My first time on a toboggan
Camden — On Feb. 3, I rode down the toboggan chute at the Camden Snow Bowl for the first time in my life. As someone who is afraid of heights and has no particular penchant for speed, the idea of these elements combined with ice and snow and no viable harness has previously deterred me.
This year was different, however. Armed with a GoPro camera strapped tightly to my head, I marched up the stairs to the top of the chute as a man on a mission. My goal: to gather video footage from the perspective of a human being careening down a 400-foot ice-clad luge in the front of a slim wooden sled.
This feat had eluded reporters before me, who had accidentally turned the camera on before or after their ride down the hill. This motivation to recreate the experience for the enjoyment of others, combined with the fact the camera strap on my head was slowly cutting off circulation to my brain, overtook my initial fears. I placed tales of lost teeth and broken fingers from my mind.
As I made my way up the stairs to the deployment deck of the chute, I glanced briefly at the narrow wooden trough, lined with 2 inches of ice. This structure promised to deliver me to the frozen surface of Hosmer Pond at a speed that could reach 40 mph. I did not slow my ascent to contemplate that portions of the chute date back to the 1930s. I wanted to be the first person down the mountain.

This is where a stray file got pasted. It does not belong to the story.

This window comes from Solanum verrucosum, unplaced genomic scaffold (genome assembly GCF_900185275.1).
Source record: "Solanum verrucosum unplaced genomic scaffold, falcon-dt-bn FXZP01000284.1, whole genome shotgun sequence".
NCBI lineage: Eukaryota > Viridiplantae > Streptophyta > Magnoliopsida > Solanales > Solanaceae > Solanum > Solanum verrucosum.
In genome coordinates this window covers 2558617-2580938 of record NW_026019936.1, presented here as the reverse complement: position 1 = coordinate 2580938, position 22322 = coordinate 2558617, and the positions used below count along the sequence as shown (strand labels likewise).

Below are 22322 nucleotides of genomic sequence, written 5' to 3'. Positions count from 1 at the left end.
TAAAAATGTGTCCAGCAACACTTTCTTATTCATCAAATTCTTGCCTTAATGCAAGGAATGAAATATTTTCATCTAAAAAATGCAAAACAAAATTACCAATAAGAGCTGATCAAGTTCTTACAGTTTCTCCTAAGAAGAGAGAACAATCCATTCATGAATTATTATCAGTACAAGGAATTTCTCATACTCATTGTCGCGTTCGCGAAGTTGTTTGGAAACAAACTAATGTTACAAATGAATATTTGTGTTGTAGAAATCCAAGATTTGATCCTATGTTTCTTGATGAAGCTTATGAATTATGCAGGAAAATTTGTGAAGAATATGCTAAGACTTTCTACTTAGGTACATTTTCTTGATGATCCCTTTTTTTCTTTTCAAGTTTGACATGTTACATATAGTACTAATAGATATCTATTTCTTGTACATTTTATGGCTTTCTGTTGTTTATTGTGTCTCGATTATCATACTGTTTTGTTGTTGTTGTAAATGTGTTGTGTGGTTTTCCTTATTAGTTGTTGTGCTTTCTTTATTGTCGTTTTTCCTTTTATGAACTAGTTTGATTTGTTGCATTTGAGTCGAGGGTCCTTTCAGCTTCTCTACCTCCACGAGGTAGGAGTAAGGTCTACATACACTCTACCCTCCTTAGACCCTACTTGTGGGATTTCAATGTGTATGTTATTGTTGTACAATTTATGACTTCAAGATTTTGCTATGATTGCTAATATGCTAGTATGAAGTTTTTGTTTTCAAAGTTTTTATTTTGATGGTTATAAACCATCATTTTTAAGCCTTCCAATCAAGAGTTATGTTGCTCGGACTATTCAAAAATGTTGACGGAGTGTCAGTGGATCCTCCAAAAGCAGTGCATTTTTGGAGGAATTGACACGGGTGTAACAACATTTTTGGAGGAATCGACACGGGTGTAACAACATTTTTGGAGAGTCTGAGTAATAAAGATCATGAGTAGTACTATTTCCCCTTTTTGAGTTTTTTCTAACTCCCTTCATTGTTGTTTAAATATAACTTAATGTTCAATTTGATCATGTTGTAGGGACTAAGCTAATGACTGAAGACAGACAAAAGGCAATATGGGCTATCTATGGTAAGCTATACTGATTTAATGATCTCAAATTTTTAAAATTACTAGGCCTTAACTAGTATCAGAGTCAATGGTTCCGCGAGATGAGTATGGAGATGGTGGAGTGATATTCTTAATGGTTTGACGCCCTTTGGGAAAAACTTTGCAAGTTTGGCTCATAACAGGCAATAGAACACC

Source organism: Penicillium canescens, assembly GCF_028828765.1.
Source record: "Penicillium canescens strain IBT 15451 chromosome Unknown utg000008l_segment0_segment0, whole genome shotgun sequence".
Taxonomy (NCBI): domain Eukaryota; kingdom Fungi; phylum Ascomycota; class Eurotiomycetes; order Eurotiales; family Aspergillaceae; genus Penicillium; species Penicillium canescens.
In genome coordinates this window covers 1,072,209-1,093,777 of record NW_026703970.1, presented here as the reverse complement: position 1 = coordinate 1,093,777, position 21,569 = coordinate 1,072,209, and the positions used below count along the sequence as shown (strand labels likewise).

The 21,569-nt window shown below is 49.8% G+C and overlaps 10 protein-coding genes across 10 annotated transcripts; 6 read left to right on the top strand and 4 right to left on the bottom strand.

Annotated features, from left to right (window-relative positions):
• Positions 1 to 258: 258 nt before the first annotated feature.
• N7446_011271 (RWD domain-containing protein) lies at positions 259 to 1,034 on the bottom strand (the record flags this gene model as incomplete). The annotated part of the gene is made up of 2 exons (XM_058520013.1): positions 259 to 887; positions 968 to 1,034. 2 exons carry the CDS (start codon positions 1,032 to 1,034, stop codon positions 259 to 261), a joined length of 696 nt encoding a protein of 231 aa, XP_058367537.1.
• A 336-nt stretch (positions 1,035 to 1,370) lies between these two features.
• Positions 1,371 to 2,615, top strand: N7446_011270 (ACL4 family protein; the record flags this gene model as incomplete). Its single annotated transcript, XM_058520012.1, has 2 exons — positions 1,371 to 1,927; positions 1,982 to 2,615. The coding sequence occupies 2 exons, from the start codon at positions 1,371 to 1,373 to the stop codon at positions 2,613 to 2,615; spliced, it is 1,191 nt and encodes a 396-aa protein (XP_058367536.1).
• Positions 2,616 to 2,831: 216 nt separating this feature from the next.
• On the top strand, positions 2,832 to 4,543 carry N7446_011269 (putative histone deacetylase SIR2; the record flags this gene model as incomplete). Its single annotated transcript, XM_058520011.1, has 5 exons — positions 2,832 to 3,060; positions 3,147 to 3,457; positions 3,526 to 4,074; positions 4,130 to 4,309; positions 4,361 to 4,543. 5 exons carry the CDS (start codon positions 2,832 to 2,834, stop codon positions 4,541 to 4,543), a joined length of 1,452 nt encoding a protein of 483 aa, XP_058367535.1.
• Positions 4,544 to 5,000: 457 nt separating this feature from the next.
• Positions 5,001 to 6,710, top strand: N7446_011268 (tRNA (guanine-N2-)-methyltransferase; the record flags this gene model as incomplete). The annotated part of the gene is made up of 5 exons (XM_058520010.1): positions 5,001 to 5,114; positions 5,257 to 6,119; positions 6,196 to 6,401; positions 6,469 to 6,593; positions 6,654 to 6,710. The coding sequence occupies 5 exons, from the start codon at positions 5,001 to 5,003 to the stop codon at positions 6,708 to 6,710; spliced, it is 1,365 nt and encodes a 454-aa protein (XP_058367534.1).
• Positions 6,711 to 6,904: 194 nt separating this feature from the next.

At the top of the stairs, Chutemaster Stuart Young introduced me to Jim, a seasoned toboggan rider who would accompany me on the sled. "It looks like this is a virgin sled," said one of the men, indicating that the toboggan had never gone down the chute before. How appropriate.
Without looking over the side of the deployment deck, I crept down onto the sled and placed my feet straight underneath its nose. A cold gust of air swept up the chute from Hosmer Pond, and I put on my gloves.
"Keep your hands in, and keep your elbows in. You don't want to touch the side of the chute as you're going down, it can burn a hole in your jacket."
There was now no time to hesitate. By this point Jim's legs were wrapped around my waist, and I took the camera down from my head to press "Record" before placing it back on. I acknowledged that I was ready, and Young placed his hand on the long wooden lever which would deploy the sled nose-first down the chute. Despite his kind demeanor, I was reminded of an executioner standing next to a guillotine.
As the sled dipped forward and I caught a glimpse of our steep, silvery path, Jim said from behind me, "Get ready to scream the whole way down!"
This seemed to free me and open the floodgates of emotional release. We shot down the toboggan chute and I screamed, only stopping to take a quick breath and continue, hitting notes found on no musical scale. As the sled swept across the ice and grazed the low edges of the chute, I said a silent prayer that I wouldn't be thrown by the wayside.
In a moment we were speeding across Hosmer Pond. "Just let the sled do what it wants," Jim said. This was easy for me to abide. I wasn't moving. We shot across in a straight line, carving out a path in the soft snow and exposing the icy surface of the pond underneath.
As the sled came to a stop, I thanked Jim for his help and let out a stream of released laughter. We were on the ground, I had all of my fingers and teeth, life was good.
"I think we might have hit 30 mph," Jim said.
"That's good enough for me," I replied.
"Did you get it to record?" he asked.
I took the camera off of my head and held it in front of me. As I tried to examine it the sun beat down from the sky, and I couldn't see the red "Record" light blinking. Had I, too been foiled by the toboggan chute? Would I have to do it again?